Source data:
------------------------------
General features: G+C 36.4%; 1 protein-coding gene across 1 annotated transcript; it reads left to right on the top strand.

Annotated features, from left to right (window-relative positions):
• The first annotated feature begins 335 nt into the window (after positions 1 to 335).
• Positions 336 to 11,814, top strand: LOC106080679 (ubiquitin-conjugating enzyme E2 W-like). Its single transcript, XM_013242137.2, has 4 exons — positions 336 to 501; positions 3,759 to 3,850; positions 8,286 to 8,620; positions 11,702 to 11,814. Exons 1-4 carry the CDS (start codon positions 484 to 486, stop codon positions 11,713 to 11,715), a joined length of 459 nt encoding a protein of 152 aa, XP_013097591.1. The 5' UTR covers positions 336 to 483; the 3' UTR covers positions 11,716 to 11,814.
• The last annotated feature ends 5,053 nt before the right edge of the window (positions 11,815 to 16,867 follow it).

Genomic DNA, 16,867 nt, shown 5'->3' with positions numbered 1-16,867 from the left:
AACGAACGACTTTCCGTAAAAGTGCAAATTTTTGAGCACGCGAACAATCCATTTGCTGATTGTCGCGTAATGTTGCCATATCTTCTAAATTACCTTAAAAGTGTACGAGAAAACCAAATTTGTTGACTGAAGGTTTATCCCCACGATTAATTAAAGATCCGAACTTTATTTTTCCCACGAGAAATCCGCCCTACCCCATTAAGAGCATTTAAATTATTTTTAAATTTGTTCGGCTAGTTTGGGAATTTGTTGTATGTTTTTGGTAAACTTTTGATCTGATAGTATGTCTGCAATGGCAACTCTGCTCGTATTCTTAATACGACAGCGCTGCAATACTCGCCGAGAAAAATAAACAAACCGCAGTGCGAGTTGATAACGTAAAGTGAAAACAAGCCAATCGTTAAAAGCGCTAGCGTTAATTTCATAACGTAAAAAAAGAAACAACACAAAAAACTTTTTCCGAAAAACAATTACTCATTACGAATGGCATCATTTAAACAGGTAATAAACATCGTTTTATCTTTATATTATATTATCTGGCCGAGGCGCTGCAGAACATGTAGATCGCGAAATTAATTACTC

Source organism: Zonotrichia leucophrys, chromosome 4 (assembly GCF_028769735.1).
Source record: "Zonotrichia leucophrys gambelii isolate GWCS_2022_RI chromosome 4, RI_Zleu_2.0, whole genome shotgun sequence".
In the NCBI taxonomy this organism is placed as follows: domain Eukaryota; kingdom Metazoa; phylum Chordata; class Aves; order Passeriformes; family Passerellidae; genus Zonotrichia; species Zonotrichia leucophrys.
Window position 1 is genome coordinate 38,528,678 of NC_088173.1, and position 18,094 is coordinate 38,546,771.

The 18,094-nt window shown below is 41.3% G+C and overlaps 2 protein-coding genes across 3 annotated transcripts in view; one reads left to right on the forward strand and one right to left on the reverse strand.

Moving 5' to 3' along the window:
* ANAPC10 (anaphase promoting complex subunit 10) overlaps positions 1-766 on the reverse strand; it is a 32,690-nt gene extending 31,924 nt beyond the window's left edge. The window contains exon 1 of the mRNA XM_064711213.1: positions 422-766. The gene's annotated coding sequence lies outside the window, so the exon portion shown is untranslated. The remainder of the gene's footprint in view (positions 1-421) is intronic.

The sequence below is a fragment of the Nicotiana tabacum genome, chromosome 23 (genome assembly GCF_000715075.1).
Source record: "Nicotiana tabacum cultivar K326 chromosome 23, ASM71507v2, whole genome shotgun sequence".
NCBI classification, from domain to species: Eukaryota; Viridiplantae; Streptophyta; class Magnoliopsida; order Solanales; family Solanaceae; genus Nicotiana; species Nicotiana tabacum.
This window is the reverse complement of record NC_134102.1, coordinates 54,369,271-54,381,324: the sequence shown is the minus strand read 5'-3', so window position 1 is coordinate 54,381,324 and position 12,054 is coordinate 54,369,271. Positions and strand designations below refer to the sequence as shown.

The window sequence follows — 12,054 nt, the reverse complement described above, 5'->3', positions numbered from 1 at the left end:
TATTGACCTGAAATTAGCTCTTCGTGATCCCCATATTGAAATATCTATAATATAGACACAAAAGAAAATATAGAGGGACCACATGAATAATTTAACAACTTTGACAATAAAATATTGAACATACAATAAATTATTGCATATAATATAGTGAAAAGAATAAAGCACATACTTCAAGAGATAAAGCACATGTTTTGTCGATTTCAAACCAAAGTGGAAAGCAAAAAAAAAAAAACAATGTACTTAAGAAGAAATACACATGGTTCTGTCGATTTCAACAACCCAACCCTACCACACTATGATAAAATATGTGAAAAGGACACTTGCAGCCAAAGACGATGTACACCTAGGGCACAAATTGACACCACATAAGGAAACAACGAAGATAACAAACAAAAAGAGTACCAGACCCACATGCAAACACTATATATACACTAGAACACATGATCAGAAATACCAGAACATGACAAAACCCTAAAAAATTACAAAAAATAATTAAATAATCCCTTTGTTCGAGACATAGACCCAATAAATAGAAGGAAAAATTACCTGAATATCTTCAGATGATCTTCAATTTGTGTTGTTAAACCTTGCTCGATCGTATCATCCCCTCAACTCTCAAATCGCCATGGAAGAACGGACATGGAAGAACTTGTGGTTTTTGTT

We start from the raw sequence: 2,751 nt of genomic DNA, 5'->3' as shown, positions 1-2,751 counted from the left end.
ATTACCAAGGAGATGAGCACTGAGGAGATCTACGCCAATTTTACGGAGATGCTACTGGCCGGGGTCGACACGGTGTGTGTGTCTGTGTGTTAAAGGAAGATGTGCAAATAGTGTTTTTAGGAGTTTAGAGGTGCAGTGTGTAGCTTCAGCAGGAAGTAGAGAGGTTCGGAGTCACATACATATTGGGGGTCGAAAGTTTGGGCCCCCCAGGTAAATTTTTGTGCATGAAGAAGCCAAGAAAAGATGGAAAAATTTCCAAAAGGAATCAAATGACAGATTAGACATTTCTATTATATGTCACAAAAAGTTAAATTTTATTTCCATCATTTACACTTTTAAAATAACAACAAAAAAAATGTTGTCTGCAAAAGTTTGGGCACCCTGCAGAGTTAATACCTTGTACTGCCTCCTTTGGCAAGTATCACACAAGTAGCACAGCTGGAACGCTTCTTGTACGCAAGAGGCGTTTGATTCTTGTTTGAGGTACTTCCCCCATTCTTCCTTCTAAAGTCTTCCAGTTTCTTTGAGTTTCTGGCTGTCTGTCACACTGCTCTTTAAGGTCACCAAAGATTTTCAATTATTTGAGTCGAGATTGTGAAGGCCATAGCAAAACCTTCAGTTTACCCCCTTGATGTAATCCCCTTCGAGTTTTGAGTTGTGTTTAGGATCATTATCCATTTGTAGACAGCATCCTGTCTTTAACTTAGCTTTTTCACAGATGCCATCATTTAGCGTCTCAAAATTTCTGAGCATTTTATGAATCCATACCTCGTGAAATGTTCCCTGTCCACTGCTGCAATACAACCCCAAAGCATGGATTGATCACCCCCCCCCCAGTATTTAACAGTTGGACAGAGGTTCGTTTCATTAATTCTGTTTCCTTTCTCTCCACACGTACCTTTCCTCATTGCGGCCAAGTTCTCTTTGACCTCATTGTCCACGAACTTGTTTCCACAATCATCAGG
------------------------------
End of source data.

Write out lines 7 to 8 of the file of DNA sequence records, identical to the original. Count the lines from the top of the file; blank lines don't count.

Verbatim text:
AACGAACGACTTTCCGTAAAAGTGCAAATTTTTGAGCACGCGAACAATCCATTTGCTGATTGTCGCGTAATGTTGCCATATCTTCTAAATTACCTTAAAAGTGTACGAGAAAACCAAATTTGTTGACTGAAGGTTTATCCCCACGATTAATTAAAGATCCGAACTTTATTTTTCCCACGAGAAATCCGCCCTACCCCATTAAGAGCATTTAAATTATTTTTAAATTTGTTCGGCTAGTTTGGGAATTTGTTGTATGTTTTTGGTAAACTTTTGATCTGATAGTATGTCTGCAATGGCAACTCTGCTCGTATTCTTAATACGACAGCGCTGCAATACTCGCCGAGAAAAATAAACAAACCGCAGTGCGAGTTGATAACGTAAAGTGAAAACAAGCCAATCGTTAAAAGCGCTAGCGTTAATTTCATAACGTAAAAAAAGAAACAACACAAAAAACTTTTTCCGAAAAACAATTACTCATTACGAATGGCATCATTTAAACAGGTAATAAACATCGTTTTATCTTTATATTATATTATCTGGCCGAGGCGCTGCAGAACATGTAGATCGCGAAATTAATTACTC

Source organism: Zonotrichia leucophrys, chromosome 4 (assembly GCF_028769735.1).